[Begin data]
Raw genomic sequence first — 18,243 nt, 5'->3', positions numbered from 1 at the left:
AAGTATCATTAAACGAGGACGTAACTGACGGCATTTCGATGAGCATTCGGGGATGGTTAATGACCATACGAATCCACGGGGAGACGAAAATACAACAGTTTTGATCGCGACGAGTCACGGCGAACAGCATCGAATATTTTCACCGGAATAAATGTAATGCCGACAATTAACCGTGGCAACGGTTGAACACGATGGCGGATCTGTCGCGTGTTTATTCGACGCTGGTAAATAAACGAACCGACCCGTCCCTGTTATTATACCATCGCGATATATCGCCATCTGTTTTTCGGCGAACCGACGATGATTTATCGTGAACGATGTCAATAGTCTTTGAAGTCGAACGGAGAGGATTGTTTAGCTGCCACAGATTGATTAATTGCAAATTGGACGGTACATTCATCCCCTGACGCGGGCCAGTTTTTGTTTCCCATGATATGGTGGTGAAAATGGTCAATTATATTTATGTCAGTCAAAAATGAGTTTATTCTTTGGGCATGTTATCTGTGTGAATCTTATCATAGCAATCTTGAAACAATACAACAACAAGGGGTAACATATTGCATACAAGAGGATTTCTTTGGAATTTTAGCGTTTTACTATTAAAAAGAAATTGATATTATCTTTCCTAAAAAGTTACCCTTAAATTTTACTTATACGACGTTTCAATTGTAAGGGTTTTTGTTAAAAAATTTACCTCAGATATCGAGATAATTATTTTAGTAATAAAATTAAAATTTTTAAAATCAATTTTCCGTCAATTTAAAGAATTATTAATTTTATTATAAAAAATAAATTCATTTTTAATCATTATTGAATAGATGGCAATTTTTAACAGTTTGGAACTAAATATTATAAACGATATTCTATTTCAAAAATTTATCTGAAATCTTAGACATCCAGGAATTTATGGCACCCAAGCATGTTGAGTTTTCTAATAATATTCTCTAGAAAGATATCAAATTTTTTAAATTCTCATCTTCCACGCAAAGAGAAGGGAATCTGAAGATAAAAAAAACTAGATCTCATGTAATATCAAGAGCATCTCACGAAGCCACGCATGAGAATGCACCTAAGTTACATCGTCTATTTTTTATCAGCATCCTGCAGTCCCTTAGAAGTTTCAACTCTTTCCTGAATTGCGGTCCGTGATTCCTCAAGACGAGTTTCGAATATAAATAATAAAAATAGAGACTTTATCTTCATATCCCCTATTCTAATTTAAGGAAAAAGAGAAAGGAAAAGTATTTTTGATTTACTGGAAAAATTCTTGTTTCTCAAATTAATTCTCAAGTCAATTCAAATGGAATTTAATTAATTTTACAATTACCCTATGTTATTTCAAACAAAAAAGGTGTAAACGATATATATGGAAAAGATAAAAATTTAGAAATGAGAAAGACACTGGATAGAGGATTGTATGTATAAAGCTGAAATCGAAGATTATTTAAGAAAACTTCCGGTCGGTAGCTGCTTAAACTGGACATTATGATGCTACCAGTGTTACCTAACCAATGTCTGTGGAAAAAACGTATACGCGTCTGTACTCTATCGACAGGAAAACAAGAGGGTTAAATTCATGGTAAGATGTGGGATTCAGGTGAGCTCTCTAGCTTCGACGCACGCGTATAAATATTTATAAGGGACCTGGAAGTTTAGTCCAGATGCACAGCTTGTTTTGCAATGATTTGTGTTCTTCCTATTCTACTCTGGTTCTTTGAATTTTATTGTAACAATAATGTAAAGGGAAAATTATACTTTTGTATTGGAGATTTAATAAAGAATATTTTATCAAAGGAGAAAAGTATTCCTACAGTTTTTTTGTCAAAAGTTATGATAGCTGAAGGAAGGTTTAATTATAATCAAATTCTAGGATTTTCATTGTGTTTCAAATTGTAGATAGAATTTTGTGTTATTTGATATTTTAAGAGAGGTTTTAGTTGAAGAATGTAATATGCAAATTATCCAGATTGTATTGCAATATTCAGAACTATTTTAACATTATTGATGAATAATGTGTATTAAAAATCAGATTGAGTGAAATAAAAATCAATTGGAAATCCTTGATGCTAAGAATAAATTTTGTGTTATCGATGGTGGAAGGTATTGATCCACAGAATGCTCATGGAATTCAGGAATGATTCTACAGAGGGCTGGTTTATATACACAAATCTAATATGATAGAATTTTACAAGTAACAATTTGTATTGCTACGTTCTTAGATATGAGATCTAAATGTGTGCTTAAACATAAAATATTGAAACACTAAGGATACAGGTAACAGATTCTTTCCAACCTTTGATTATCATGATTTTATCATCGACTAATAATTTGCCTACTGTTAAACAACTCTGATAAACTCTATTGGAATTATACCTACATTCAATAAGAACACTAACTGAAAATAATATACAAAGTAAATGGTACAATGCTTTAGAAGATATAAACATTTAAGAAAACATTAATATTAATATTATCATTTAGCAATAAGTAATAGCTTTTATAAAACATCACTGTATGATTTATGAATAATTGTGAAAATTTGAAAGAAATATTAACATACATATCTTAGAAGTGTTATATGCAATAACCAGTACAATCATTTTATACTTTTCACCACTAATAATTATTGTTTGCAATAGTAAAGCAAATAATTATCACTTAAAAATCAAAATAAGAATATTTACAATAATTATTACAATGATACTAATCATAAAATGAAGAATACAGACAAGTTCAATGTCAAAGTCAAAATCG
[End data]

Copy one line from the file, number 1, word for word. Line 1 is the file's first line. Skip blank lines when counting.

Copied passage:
Raw genomic sequence first — 18,243 nt, 5'->3', positions numbered from 1 at the left: